In this lesson students explore the commercial and ethical issues surrounding the reporting of crime in televised newscasts.
In this lesson students encounter the key concepts of intellectual property, learning the difference between copyright and trademark and coming to understand how these affect how media products are created and sold.
To make students aware of the ways in which male violence is used and promoted in advertising.
This lesson helps students become more aware of the stereotypes associated with portrayals of students and teachers on television and on film.
To introduce students to the organizations of the Canadian broadcasting industry, and to the codes, guidelines and issues relating to violence in television and radio programming.
In this lesson, students become aware of the types and amounts of violence in children’s programming, and how media violence influences young viewers.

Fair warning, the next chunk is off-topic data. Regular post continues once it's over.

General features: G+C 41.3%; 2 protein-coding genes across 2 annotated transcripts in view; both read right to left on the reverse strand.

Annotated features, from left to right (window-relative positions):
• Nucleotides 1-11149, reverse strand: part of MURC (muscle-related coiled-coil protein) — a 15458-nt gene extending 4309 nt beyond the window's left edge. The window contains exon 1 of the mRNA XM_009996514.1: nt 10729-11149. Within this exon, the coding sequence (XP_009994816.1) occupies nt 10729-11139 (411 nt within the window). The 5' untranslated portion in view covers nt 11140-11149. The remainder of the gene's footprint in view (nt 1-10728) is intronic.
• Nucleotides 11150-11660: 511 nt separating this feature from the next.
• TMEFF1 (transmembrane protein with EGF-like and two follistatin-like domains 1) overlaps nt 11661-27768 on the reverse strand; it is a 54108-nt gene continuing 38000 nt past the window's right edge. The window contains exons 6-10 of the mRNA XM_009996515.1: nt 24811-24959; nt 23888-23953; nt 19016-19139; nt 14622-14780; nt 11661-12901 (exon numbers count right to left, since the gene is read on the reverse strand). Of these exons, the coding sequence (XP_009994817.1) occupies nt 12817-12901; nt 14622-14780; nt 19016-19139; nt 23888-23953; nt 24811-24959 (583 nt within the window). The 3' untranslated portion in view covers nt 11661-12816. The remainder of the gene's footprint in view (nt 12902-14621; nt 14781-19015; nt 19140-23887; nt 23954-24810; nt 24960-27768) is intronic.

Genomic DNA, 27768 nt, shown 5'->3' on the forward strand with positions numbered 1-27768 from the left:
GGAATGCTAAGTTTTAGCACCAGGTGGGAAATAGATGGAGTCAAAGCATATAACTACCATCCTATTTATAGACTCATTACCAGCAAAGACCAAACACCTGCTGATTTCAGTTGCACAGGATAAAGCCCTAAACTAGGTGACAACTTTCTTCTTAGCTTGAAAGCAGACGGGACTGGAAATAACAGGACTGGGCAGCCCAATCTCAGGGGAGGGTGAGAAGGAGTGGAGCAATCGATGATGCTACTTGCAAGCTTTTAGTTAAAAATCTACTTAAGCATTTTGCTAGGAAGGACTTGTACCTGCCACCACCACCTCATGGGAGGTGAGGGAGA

This lesson teaches children that television doesn’t always offer the best solutions to conflict.
This is the second of three lessons that address gender stereotypes. The objective of these lessons is to encourage students to develop their own critical intelligence with regard to culturally inherited stereotypes, and to the images presented in the media - film and television, rock music, newspapers and magazines.The lesson begins with a review of stereotypes that are associated with men and women and their possible sources - including the role of the media. Students deconstruct a series of advertisements based on gender representation and answer questions about gender stereotyping about articles they have read.
In this lesson students develop awareness of the ways in which public perceptions of law enforcement have been both reflected in and influenced by film and television depictions of police over the past eighty years.
This lesson helps students understand the relationship between body image and marketing by exploring the Kellogg’s Special K “look good on your own terms” advertising campaign.